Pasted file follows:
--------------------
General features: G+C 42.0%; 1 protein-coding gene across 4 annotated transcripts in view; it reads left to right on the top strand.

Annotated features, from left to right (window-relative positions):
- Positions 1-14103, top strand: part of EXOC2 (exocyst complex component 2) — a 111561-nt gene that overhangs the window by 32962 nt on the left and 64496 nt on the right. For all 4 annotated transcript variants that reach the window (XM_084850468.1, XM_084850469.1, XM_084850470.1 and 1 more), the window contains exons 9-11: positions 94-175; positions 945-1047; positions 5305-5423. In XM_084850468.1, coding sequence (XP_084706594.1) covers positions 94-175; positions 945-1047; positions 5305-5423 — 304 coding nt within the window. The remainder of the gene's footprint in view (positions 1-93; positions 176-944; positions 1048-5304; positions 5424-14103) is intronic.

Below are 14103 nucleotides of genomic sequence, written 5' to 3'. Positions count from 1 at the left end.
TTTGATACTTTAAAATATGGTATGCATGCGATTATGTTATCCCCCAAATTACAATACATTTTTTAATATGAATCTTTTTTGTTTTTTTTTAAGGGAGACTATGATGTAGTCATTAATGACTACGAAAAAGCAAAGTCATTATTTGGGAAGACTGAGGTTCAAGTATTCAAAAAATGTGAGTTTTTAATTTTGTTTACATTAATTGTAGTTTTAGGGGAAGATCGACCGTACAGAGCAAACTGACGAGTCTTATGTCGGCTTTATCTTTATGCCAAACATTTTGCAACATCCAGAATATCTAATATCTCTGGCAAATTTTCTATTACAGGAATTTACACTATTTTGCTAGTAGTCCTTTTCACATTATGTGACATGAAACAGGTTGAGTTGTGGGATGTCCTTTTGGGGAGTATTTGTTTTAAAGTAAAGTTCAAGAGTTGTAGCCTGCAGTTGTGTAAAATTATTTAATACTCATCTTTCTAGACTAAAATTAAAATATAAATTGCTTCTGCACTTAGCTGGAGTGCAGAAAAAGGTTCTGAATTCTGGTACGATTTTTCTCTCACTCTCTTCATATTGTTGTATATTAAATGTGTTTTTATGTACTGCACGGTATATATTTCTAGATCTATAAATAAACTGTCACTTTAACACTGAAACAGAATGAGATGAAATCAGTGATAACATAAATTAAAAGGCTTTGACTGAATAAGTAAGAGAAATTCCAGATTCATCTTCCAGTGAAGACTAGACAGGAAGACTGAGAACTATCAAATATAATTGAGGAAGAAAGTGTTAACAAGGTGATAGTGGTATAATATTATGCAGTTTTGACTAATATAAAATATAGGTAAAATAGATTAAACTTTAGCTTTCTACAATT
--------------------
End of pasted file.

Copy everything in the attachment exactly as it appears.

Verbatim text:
General features: G+C 42.0%; 1 protein-coding gene across 4 annotated transcripts in view; it reads left to right on the top strand.

Annotated features, from left to right (window-relative positions):
- Positions 1-14103, top strand: part of EXOC2 (exocyst complex component 2) — a 111561-nt gene that overhangs the window by 32962 nt on the left and 64496 nt on the right. For all 4 annotated transcript variants that reach the window (XM_084850468.1, XM_084850469.1, XM_084850470.1 and 1 more), the window contains exons 9-11: positions 94-175; positions 945-1047; positions 5305-5423. In XM_084850468.1, coding sequence (XP_084706594.1) covers positions 94-175; positions 945-1047; positions 5305-5423 — 304 coding nt within the window. The remainder of the gene's footprint in view (positions 1-93; positions 176-944; positions 1048-5304; positions 5424-14103) is intronic.

Below are 14103 nucleotides of genomic sequence, written 5' to 3'. Positions count from 1 at the left end.
TTTGATACTTTAAAATATGGTATGCATGCGATTATGTTATCCCCCAAATTACAATACATTTTTTAATATGAATCTTTTTTGTTTTTTTTTAAGGGAGACTATGATGTAGTCATTAATGACTACGAAAAAGCAAAGTCATTATTTGGGAAGACTGAGGTTCAAGTATTCAAAAAATGTGAGTTTTTAATTTTGTTTACATTAATTGTAGTTTTAGGGGAAGATCGACCGTACAGAGCAAACTGACGAGTCTTATGTCGGCTTTATCTTTATGCCAAACATTTTGCAACATCCAGAATATCTAATATCTCTGGCAAATTTTCTATTACAGGAATTTACACTATTTTGCTAGTAGTCCTTTTCACATTATGTGACATGAAACAGGTTGAGTTGTGGGATGTCCTTTTGGGGAGTATTTGTTTTAAAGTAAAGTTCAAGAGTTGTAGCCTGCAGTTGTGTAAAATTATTTAATACTCATCTTTCTAGACTAAAATTAAAATATAAATTGCTTCTGCACTTAGCTGGAGTGCAGAAAAAGGTTCTGAATTCTGGTACGATTTTTCTCTCACTCTCTTCATATTGTTGTATATTAAATGTGTTTTTATGTACTGCACGGTATATATTTCTAGATCTATAAATAAACTGTCACTTTAACACTGAAACAGAATGAGATGAAATCAGTGATAACATAAATTAAAAGGCTTTGACTGAATAAGTAAGAGAAATTCCAGATTCATCTTCCAGTGAAGACTAGACAGGAAGACTGAGAACTATCAAATATAATTGAGGAAGAAAGTGTTAACAAGGTGATAGTGGTATAATATTATGCAGTTTTGACTAATATAAAATATAGGTAAAATAGATTAAACTTTAGCTTTCTACAATT